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Title: Theory of mind and communication in autism
Author: Happe, Francesca Gabrielle Elizabeth
ISNI:       0000 0000 3619 6026
Awarding Body: University of London
Current Institution: University College London (University of London)
Date of Award: 1991
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Recent work investigating the biological and cognitive nature of autism is reviewed. The hypothesis that autistic individuals suffer from a specific impairment in theory of mind, and the relevance of this notion to the diagnosis of Asperger's syndrome, is discussed. Theory of mind explanations of autism must account for the minority of autistic subjects who pass false belief tasks. Two possible accounts are considered; delay versus 'hacking'. A battery of theory of mind tasks was given to able autistic subjects, and to mentally handicapped and young normal controls. The results suggested the existence of subgroups: while some autistic subjects performed inconsistently (perhaps using task-specific strategies), others performed consistently well at first-order theory of mind tasks, and some passed an array of second-order tasks. Relevance theory suggests that understanding mental states is vital in communication. Communication tasks were therefore given, to explore the theory of mind abilities of the autistic subjects. Relevance theory predicted that subjects unable to attribute mental states would show literal understanding, subjects with first-order theory of mind would comprehend metaphor, but second-order theory of mind would be necessary to understand irony. These predictions were tested and confirmed with autistic subjects and normal children. The theory of mind hypothesis cannot explain the persistent real-life handicaps of autistics who understand mental states, nor account for the nonsocial peculiarities seen in autism. A deficit in central coherence is suggested as the source of these features. Results from a preliminary test of this hypothesis suggested that even autistic subjects who develop theory of mind ability are impaired at extracting context-dependent meaning. The implications of these findings for the diagnosis of Asperger's syndrome, the relations between the social and nonsocial impairments, and suggestions for further research are discussed.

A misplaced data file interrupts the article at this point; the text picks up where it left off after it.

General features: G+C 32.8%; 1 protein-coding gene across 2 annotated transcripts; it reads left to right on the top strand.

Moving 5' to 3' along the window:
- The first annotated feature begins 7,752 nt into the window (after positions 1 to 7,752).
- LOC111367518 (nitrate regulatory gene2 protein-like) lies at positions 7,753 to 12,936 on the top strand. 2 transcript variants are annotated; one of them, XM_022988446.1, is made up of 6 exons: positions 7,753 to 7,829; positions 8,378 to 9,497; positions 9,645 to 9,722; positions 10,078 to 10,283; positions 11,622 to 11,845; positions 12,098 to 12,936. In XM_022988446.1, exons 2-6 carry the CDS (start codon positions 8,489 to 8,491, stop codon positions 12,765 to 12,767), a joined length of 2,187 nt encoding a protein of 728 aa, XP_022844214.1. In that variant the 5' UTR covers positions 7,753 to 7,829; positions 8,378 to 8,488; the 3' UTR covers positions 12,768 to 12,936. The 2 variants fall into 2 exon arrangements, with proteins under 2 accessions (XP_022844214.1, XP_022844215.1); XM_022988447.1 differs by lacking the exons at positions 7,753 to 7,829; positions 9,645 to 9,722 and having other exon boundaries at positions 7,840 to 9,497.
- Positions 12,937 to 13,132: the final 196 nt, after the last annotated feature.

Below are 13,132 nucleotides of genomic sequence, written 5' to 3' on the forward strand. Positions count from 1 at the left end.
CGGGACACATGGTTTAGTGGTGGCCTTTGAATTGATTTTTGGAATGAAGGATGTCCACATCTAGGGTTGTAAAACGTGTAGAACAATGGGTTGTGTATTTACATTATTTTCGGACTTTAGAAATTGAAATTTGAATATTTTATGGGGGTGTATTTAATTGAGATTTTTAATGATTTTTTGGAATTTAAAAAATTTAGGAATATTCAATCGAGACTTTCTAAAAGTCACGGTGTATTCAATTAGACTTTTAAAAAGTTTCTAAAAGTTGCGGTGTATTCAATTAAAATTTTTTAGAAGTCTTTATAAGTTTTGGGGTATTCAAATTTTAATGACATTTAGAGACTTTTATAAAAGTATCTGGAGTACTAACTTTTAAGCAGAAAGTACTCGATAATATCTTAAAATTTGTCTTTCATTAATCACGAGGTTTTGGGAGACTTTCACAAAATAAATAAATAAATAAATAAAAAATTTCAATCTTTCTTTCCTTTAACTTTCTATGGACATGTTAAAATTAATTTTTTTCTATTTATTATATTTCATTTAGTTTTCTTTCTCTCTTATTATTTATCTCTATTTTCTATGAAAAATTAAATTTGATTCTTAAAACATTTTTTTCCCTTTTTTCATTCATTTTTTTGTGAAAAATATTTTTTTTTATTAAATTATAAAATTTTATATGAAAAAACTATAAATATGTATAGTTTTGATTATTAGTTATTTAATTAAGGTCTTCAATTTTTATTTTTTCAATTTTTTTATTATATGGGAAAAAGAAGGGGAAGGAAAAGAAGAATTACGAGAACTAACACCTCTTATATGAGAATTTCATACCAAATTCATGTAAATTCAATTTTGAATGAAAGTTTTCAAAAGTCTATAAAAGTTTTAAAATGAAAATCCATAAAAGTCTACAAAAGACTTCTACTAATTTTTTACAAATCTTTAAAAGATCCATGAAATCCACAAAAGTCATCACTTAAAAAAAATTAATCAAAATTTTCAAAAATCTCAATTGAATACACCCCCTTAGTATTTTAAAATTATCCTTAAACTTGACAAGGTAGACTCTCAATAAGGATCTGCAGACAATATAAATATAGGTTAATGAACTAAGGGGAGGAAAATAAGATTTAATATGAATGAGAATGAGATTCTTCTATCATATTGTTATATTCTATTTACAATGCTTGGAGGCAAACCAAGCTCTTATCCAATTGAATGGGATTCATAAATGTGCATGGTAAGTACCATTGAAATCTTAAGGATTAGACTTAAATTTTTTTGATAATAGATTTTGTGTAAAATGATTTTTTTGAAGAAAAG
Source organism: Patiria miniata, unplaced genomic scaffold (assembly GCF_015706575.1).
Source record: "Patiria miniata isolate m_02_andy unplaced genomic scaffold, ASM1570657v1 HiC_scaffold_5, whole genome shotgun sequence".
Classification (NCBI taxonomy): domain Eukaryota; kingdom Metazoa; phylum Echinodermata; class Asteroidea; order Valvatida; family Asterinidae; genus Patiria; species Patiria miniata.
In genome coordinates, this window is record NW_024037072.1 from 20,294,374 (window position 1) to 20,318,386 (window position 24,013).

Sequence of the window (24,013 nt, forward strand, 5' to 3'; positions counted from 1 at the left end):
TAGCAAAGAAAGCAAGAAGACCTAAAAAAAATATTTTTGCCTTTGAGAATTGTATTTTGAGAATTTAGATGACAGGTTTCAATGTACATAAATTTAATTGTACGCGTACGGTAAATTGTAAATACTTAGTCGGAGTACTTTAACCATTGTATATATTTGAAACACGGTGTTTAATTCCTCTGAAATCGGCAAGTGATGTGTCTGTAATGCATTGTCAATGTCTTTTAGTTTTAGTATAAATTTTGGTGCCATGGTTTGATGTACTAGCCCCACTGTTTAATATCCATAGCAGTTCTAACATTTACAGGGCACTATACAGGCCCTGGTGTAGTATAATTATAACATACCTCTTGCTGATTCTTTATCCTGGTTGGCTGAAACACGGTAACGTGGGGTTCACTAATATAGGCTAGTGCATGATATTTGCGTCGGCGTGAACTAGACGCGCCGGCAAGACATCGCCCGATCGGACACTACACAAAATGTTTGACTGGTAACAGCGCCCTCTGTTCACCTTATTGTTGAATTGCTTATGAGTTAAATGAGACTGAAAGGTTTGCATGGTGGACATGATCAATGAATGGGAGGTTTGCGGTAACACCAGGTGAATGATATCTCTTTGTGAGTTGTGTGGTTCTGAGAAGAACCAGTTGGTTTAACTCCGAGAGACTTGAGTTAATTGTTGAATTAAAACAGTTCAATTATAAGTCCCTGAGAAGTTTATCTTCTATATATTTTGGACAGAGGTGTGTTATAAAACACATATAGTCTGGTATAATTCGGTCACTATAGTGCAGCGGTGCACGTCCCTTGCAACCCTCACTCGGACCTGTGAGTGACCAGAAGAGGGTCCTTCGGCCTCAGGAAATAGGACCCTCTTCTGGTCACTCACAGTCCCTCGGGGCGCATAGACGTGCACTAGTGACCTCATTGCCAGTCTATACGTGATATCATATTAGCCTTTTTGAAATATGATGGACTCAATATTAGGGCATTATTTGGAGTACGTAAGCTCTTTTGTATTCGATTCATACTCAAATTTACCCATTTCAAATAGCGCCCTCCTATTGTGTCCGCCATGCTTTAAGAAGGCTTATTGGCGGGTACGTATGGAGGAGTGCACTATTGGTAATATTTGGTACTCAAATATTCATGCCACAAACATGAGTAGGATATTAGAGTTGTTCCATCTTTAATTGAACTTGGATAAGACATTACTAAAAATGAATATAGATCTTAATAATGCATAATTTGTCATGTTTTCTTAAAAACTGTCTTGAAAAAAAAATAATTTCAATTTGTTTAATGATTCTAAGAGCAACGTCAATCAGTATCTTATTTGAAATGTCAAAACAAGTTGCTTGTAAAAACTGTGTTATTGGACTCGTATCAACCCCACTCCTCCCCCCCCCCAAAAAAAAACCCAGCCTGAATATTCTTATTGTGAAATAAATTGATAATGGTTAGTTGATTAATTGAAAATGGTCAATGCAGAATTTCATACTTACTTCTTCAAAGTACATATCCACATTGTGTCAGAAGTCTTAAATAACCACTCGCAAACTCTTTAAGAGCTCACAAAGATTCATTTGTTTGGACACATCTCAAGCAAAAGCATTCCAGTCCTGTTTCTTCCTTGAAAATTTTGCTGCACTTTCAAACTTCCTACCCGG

Supervisor: Not available Sponsor: Not available
Qualification Name: Thesis (Ph.D.) Qualification Level: Doctoral
EThOS ID:  DOI: Not available
Keywords: Psychology Psychology